Archive for the 'Sinaloa' Category

Restaurante El Meson De Los Laureanos – El Quelite

Restaurante El Meson De Los Laureanos - El Quelite, Sinaloa

The most charming destination on my recent trip to Sinaloa was the rural town of El Quelite located 25 miles northeast of Mazatlán. Named after the milkweed that grows throughout the area, the colonial village hasn’t changed too much over the years, aside from the fresh coat of paint that every home and business receives during the holidays. The heart of the town is Restaurante El Meson De Los Laureanos, where we enjoyed a spectacular breakfast spread of regional specialties.

Restaurante El Meson De Los Laureanos - El Quelite, Sinaloa

The soul of the operation is Dr. Marcos Gabriel Osuna, also known as “El Padre del Turismo Rural en Sinaloa.” Dr. Osuna’s steadfast commitment to promoting rural tourism in the area has put El Quelite on the map and increased the economic vitality of inhabitants. It was incredible meeting Dr. Osuna toward the end of our meal and hearing about his passion for the region’s culture, traditions, and people.

Restaurante El Meson De Los Laureanos - El Quelite, Sinaloa

Born and raised in the house that the restaurant is located in, Dr. Osuna has transformed and expanded the building room by room over the years into a wonderland of art and food.

Upon entering the restaurant, we were greeted by beautiful murals telling the history of the region painted by Jorge Larreta, a famous Sinaloan painter.

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Mariscos La Puntilla – Mazatlán

Mariscos La Puntilla - Mazatlan, Sinaloa

Watching the sun set over the Pacific Ocean while indulging in marvelous mariscos was one of the most magical moments that I enjoyed in Mazatlán.

For our final dinner in town, we headed to Mariscos La Puntilla, a fifteen-year-old open-air eatery specializing in fruits of the sea prepared Mazatlán style. The atmosphere was kick back, with views of ferries coming in and out of nearby Isla de la Piedra.

Mariscos La Puntilla - Mazatlan, Sinaloa

We were greeted by baskets full of saltine crackers and tostadas, as well as a selection of hot sauces, upon being seated. While I was initially excited to try all of the nifty condiments, the seafood here was so spectacular that not much of anything was required for complete satisfaction.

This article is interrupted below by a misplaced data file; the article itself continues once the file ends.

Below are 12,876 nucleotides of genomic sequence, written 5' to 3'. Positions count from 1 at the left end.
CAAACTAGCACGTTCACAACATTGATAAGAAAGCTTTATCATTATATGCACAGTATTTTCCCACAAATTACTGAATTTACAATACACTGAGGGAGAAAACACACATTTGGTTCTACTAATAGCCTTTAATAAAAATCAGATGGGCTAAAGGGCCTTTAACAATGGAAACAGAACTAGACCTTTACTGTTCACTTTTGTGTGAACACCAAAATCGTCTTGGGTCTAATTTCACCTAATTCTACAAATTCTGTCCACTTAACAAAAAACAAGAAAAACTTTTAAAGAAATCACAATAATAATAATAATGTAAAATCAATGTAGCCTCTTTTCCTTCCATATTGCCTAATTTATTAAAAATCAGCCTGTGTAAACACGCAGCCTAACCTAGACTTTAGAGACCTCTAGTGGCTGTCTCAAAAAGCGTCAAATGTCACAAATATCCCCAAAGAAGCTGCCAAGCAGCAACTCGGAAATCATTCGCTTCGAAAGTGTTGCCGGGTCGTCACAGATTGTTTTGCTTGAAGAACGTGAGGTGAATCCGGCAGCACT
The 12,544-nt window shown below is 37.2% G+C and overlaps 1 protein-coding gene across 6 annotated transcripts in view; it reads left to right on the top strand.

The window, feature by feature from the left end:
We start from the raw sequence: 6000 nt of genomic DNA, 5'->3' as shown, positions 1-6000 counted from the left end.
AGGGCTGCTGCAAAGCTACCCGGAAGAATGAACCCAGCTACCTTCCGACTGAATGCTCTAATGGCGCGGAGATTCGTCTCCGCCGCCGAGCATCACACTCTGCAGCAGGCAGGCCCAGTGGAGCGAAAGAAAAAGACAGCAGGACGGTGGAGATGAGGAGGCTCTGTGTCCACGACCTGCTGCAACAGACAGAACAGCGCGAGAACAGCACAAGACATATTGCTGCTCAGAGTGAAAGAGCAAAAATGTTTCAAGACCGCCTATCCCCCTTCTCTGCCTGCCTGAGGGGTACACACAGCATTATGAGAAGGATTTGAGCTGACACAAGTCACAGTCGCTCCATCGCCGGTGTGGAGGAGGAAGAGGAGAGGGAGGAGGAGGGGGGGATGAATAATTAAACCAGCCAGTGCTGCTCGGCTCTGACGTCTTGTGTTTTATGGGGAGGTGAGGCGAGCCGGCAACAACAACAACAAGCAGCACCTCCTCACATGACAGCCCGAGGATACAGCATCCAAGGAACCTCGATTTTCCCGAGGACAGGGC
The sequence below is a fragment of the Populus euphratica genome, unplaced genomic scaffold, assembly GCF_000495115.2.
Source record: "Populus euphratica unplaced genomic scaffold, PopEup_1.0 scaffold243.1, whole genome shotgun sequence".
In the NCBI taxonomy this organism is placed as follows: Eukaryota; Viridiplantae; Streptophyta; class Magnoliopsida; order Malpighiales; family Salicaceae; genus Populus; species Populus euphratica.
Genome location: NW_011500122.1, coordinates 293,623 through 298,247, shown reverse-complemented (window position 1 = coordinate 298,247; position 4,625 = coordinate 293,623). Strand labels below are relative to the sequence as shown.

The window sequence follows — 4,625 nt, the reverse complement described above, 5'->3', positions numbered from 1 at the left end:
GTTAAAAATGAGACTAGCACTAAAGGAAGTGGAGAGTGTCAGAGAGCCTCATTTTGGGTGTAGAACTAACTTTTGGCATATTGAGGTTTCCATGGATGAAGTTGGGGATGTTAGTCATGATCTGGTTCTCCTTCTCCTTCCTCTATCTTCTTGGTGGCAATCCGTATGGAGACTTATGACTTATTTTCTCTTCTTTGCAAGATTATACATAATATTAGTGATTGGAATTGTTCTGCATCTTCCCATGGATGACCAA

Mariscos La Puntilla - Mazatlan, Sinaloa

While my traveling companions sipped Pacificos and margaritas, I was in the mood for coconut water. The plentiful bits of coconut meat floating about made up for the fact that the drink was served in a glass rather than in an actual coconut.

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Cinco Sensational Sinoloan Sweets

Mazatlan1

While exploring the local culinary scene during the Gran Fiesta Amigos de Mazatlán, I was introduced to a plethora of sugar high-inducing sweets that really made an impression on me. Here are the five (plus a few bonus entries) most sensational Sinaloan dulces that passed these lips in chronological order…

Uno!

Jamoncillo de Leche - Puerta de Canoas

Following lunch in Puerta de Canoas, we walked over to Jamoncillos de Doña Delia a few feet away to taste the shop’s signature candies: jamoncillos.

Jamoncillo de Leche - Puerta de Canoas

Also known as Mexican fudge, these bite-sized caramel kisses are made by cooking down leche de bronco (unpasteurized cow’s milk) with brown sugar.

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Lunching in Puerta de Canoas: Salsa de Molcajete, Jocoque Cheese, and Asado Sinaloense

Puerta de Canoas - Sinaloa, Mexico

Not last week but the one before, I was whisked away to the sunny shores of Sinaloa, Mexico for the 18th annual Gran Fiesta Amigos de Mazatlán. As part of the festivities, I explored the gastronomical delights in and around the Mazatlán region along with two fellow food writers. It was a tremendous experience chock full of deliciousness, and I am excited to share the highlights from my trip in these coming posts.

Puerta de Canoas - Sinaloa, Mexico

On my first full day in town, we hopped aboard a van and traveled to Puerta de Canoas, a teeny tiny town founded in the 18th century with just over 300 inhabitants. While it was a center for canoe manufacturing in the past, hence its name, these days the town is better known for raising cattle.

Here, we feasted on a traditional Sinaloan lunch prepared by two local ladies—Doña Rosa (left) and her daughter Monica. Sitting down to a home cooked meal in a part of the world where I didn’t have any friends or family was quite the treat and definitely one of the highlights of my travels.

Puerta de Canoas - Sinaloa, Mexico

When we arrived at the billiard hall cum kitchen and dining room, Doña Rosa was preparing corn tortillas on an old school Mexican stove. She didn’t speak of lick of English, and my Spanish was rudimentary at best, but we managed to get some basics down like greetings, names, and such. In this situation, smiles and nods went a long way.

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